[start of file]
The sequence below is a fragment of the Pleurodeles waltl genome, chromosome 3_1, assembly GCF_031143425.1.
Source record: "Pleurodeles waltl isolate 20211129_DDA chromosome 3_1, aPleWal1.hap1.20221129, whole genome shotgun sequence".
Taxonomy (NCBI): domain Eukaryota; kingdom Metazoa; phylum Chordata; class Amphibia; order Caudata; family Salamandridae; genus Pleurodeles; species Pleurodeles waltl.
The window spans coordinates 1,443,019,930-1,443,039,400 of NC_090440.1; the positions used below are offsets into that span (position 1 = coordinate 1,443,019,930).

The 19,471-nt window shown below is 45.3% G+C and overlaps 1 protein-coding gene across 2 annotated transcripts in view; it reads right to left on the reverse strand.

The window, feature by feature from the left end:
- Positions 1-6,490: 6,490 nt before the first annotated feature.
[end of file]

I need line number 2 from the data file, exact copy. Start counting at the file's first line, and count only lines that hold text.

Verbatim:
Source record: "Pleurodeles waltl isolate 20211129_DDA chromosome 3_1, aPleWal1.hap1.20221129, whole genome shotgun sequence".